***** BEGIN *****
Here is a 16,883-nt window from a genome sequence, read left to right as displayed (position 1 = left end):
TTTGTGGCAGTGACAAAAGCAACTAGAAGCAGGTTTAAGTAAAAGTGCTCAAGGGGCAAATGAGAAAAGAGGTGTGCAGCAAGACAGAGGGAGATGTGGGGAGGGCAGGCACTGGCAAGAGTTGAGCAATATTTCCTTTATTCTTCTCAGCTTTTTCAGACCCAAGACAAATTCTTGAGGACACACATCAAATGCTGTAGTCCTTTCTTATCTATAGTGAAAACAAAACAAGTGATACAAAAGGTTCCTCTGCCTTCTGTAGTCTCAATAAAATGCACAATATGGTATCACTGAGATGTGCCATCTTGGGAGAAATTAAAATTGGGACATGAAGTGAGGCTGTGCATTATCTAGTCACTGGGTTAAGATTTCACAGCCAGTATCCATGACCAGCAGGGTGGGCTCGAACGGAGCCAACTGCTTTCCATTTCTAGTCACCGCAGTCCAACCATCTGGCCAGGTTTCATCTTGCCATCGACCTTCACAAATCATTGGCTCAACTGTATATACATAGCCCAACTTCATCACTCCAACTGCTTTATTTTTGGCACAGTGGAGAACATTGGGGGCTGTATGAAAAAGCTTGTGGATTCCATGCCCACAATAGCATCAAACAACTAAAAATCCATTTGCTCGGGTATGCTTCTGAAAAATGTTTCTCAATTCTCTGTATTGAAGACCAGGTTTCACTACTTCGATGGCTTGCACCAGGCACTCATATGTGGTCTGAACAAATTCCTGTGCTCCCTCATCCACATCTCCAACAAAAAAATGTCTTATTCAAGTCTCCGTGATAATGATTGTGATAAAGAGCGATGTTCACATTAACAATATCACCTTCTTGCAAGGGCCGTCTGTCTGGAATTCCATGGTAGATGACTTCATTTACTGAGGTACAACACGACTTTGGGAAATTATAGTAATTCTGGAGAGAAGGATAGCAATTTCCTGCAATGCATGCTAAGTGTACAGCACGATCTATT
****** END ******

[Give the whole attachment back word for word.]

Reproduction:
Here is a 16,883-nt window from a genome sequence, read left to right as displayed (position 1 = left end):
TTTGTGGCAGTGACAAAAGCAACTAGAAGCAGGTTTAAGTAAAAGTGCTCAAGGGGCAAATGAGAAAAGAGGTGTGCAGCAAGACAGAGGGAGATGTGGGGAGGGCAGGCACTGGCAAGAGTTGAGCAATATTTCCTTTATTCTTCTCAGCTTTTTCAGACCCAAGACAAATTCTTGAGGACACACATCAAATGCTGTAGTCCTTTCTTATCTATAGTGAAAACAAAACAAGTGATACAAAAGGTTCCTCTGCCTTCTGTAGTCTCAATAAAATGCACAATATGGTATCACTGAGATGTGCCATCTTGGGAGAAATTAAAATTGGGACATGAAGTGAGGCTGTGCATTATCTAGTCACTGGGTTAAGATTTCACAGCCAGTATCCATGACCAGCAGGGTGGGCTCGAACGGAGCCAACTGCTTTCCATTTCTAGTCACCGCAGTCCAACCATCTGGCCAGGTTTCATCTTGCCATCGACCTTCACAAATCATTGGCTCAACTGTATATACATAGCCCAACTTCATCACTCCAACTGCTTTATTTTTGGCACAGTGGAGAACATTGGGGGCTGTATGAAAAAGCTTGTGGATTCCATGCCCACAATAGCATCAAACAACTAAAAATCCATTTGCTCGGGTATGCTTCTGAAAAATGTTTCTCAATTCTCTGTATTGAAGACCAGGTTTCACTACTTCGATGGCTTGCACCAGGCACTCATATGTGGTCTGAACAAATTCCTGTGCTCCCTCATCCACATCTCCAACAAAAAAATGTCTTATTCAAGTCTCCGTGATAATGATTGTGATAAAGAGCGATGTTCACATTAACAATATCACCTTCTTGCAAGGGCCGTCTGTCTGGAATTCCATGGTAGATGACTTCATTTACTGAGGTACAACACGACTTTGGGAAATTATAGTAATTCTGGAGAGAAGGATAGCAATTTCCTGCAATGCATGCTAAGTGTACAGCACGATCTATT